Die-alogue is the best way to kill your novel. What is die-alouge? It’s forcing your characters to have real conversations just because the conversation is…real. There’s little that’s real about compelling dialogue. It’s a facade. It’s words that are strung together to mimic true speech, but somewhere within, the dialogue is missing elements that make it a genuine conversation. The small talk isn’t so small anymore. Each word has a direction and a meaning.

So what does that mean? Like, what does it really mean? A conversation has no urgency in it. How often do we speak to one another with immediacy? “Hey. Come here! Quick! My coffee’s too cool!!”

That’s weird in real life but it makes a great novel line. Why? Because in real life we’d wonder why this dude freaking out about cool coffee. But in a novel, there’s character to a line like that. Almost as much character as Meryl Streep in The Devil Wears Prada. Good film by the way. If your character conversation doesn’t have any character in it, then it’s probably not dialogue.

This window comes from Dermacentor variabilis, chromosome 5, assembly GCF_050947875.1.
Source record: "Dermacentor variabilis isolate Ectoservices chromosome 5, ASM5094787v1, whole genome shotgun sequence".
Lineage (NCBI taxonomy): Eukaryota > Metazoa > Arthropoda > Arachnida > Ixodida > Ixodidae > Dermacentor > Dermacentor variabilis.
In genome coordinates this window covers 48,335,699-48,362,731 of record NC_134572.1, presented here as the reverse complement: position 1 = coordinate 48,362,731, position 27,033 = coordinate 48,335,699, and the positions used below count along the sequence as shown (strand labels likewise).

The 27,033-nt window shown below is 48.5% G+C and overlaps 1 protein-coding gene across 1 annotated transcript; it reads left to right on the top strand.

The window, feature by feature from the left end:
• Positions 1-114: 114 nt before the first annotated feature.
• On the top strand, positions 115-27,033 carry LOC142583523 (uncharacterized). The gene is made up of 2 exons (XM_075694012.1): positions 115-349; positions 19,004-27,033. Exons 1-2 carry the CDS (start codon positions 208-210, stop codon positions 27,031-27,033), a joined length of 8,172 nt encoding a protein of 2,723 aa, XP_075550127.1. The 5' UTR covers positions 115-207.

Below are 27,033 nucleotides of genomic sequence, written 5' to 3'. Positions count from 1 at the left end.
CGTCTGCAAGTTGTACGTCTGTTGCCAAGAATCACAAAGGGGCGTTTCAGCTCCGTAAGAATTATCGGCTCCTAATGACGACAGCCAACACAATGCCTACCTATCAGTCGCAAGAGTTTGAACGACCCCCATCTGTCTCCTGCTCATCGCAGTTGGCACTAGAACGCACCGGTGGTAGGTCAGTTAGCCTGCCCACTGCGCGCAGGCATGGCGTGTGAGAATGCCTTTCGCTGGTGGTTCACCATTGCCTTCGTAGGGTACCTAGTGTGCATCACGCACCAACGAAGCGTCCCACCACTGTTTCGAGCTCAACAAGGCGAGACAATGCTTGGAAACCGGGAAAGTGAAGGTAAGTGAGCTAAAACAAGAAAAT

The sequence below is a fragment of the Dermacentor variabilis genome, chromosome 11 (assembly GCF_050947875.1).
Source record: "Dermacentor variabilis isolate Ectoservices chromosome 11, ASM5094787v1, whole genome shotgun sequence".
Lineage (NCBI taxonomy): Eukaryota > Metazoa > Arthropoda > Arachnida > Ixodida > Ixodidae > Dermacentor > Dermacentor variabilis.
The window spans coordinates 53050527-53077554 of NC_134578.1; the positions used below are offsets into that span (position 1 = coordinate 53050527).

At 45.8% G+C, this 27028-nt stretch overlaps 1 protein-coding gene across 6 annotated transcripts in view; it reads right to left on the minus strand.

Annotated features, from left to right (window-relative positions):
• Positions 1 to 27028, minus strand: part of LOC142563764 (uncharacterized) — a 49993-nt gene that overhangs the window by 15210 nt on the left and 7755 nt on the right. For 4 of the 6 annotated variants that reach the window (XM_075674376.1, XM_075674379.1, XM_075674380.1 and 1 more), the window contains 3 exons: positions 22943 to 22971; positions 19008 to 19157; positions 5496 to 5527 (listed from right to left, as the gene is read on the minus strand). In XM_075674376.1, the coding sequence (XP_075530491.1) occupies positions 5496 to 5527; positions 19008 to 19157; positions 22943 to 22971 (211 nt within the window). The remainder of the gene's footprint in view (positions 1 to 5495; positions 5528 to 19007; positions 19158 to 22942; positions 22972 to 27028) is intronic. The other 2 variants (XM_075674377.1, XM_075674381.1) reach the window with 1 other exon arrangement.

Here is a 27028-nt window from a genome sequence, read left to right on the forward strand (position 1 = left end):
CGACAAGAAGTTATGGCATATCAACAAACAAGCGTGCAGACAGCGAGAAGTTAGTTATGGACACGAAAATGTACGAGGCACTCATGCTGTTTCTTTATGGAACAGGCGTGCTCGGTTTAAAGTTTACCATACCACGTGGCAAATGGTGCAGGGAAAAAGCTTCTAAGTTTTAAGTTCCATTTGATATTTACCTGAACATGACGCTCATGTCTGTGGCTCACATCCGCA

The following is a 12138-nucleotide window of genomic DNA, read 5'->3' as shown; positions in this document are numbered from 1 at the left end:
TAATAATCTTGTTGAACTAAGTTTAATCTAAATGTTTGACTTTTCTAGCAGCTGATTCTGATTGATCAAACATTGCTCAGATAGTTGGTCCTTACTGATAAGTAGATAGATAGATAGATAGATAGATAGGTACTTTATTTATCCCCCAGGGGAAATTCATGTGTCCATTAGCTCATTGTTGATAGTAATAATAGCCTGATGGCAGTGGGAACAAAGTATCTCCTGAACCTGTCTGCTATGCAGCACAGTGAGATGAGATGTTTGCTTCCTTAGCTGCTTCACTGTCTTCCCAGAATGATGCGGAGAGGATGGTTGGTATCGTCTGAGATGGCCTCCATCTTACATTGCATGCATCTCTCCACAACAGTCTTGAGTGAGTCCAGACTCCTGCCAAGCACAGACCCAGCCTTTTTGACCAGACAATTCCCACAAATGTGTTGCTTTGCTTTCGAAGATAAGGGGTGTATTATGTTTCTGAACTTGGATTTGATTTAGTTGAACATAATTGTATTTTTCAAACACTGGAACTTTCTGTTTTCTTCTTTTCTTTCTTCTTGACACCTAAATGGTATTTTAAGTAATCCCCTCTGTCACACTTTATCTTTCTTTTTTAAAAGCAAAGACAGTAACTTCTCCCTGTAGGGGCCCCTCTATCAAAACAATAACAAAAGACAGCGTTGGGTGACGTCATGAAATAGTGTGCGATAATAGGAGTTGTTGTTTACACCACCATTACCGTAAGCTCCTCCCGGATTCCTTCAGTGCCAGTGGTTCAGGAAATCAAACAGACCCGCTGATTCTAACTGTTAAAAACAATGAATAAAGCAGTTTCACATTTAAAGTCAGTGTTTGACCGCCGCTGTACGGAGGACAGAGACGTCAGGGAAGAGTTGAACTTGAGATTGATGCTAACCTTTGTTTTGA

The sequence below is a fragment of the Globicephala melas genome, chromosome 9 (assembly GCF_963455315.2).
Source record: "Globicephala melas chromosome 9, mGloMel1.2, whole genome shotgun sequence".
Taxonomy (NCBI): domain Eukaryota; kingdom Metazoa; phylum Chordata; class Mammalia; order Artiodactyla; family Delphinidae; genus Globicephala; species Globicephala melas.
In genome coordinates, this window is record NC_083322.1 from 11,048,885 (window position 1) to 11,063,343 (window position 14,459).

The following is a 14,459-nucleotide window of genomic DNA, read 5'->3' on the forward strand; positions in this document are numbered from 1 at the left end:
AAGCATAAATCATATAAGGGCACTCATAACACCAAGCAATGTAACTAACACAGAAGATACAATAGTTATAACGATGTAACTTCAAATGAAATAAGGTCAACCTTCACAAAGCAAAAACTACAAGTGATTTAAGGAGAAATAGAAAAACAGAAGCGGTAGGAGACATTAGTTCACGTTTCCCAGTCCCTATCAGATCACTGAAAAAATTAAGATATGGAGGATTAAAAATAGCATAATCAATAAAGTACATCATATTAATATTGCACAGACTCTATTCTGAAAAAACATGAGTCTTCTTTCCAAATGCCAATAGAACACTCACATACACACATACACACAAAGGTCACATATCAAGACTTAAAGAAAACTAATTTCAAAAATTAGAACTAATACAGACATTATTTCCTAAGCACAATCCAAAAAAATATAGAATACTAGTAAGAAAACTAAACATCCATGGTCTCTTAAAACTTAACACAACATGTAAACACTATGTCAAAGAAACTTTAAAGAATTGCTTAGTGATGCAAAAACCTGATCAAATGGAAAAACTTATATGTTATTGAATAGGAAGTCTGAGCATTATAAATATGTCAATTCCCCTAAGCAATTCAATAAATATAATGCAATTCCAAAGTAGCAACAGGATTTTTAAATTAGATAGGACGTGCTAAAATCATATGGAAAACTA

“Hey, Bob. Did you read the newspaper today?”
“Anything interesting?”
“Not really.”
“Good to know.”

So those lines are quite boring. Unless. OMG Unless! Unless we have two guys who just killed someone famous, and they are waiting to see if the murder went unnoticed. Now, there’s tension in the lines. The questions about the stupid old newspaper have a backdrop of suspense. But if your characters are constantly asking questions like this that are unimportant, the reader will probably skip over this die-alogue anyway, so why not just leave it out or spruce it up? Here’s another example.

“Some awful weather we’re having, huh?”
“Yeah. Pretty bad.”
“Tomatoes coming in yet?”
“Unfortunately, not.”

B-B-B-Boring! No one cares about the idiotic tomatoes. Unless. OMG Unless! Unless we have been building up to a point in the story where this farmer is depending on the tomatoes. And these tomatoes have to come in if he and his family are going to survive next season. Otherwise, if this is casual conversation, leave it out. Skip right to the point because small talk should be even smaller in your novel. Here’s one more example.

“How’s Jody?”
“She’s good.”

Three lines. No meaning. No one cares. Unless. OMG Unless! Unless this guy dumped Jody for the perkier and more beautiful Bianca. Now we have compassion for Jody, and these three lines give us what we need. This isn’t small talk anymore. It’s big talk! Let your dialogue speak for itself. Ahhh a pun.

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